A new blood test to detect ovarian cancers shows great promise, according to US researchers.
The new screening test uses just only one drop of blood to find out the occurrence of ovarian cancer. The blood test appeared to be almost 100 foolproof in identifying cases of ovarian cancer, said the Georgia Institute of Technology researchers.
The preliminary trials using the test were conducted in a sample group involving 94 subjects. Forty-four had ovarian cancer and 50 had benign conditions.
“Because ovarian cancer is a disease of relatively low prevalence, it’s essential that tests for it be extremely accurate,” John F. McDonald, chief research scientist at the Ovarian Cancer Institute in Atlanta and a professor of biology at Georgia Tech, said in a news release from the school. “We believe we may have developed such a test.”
The researchers who reported their finding online in the current issue of Cancer Epidemiology, Biomarkers & Prevention Research also pointed out that ovarian cancer is asymptomatic in its early stages, prompting a need for a screening approach that can identify the onset of this “silent killer.”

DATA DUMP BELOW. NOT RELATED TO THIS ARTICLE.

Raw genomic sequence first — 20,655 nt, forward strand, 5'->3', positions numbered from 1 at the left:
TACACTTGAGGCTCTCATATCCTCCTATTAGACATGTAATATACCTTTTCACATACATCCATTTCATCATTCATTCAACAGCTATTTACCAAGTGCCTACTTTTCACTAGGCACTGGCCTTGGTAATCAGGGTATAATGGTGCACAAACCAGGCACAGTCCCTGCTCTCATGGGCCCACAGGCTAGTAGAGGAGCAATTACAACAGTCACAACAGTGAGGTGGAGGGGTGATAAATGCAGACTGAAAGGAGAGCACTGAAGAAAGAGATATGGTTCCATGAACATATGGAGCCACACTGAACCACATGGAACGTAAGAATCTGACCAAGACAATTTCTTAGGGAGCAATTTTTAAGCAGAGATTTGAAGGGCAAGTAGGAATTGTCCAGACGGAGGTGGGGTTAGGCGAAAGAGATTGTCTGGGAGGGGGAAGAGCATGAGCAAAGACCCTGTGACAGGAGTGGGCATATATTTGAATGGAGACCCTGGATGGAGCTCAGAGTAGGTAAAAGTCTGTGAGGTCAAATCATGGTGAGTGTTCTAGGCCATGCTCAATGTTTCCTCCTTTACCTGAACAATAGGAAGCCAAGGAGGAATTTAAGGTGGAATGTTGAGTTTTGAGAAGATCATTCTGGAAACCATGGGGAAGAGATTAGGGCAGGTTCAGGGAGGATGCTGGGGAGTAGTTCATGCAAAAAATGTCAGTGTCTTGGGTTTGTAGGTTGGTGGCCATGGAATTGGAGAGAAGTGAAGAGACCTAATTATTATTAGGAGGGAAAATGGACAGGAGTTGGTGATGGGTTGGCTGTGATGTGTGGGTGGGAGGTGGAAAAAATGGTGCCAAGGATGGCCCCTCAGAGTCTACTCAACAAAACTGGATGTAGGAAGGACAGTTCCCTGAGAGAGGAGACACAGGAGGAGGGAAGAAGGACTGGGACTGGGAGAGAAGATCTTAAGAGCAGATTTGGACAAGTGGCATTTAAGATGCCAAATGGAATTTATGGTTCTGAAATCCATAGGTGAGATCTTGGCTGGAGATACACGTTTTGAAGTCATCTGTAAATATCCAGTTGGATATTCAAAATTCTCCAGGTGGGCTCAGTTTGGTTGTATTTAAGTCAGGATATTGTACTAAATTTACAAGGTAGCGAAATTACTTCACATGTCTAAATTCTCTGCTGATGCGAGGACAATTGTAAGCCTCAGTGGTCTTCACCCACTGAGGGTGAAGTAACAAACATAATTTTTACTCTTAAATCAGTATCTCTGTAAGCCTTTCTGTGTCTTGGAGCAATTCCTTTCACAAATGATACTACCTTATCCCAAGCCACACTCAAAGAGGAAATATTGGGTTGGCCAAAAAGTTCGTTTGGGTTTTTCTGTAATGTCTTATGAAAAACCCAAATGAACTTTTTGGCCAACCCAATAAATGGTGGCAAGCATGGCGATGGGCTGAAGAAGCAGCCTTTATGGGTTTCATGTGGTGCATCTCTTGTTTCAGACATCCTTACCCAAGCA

The new blood test found to register no false positive or negative results, was developed by Facundo Fernandez, an associate professor in the school of chemistry and biochemistry.
The ovarian screening test is now being tested in 500 patients.
“The caveat is we don’t currently have 500 patients with the same type of ovarian cancer, so we’re going to look at other types of ovarian cancer,” Fernandez said in the news release. “It’s possible that there are also signatures for other cancers, not just ovarian, so we’re also going to be using the same approach to look at other types of cancers. We’ll be working with collaborators in Atlanta and elsewhere.”
About 80 percent of patients with ovarian cancer are diagnosed at very advanced stages of the disease because at the present there is no proven screening method that has shown to be effective at catching the disease at an early stage.And among patients that are diagnosed at late stages, only subsets have any chance of cure. For example, Stage 3 disease chances drop to the 15 to 20 percent range in terms of long-term disease survival, experts said.
So, according to them, if this particular technique now being studied translates into a once-a-year blood test that could actually be sensitive to very specific biomarker patterns linked to ovarian cancer at an early stage, then it would be a huge improvement in ovarian cancer treatment, even if it is only applicable to high-risk groups.
Ovarian cancer begins in the ovaries. Women have 2 ovaries, one on each side of the uterus in the pelvis. The ovaries produce eggs called ova. They are also the main source of a woman’s female hormones, estrogen and progesterone.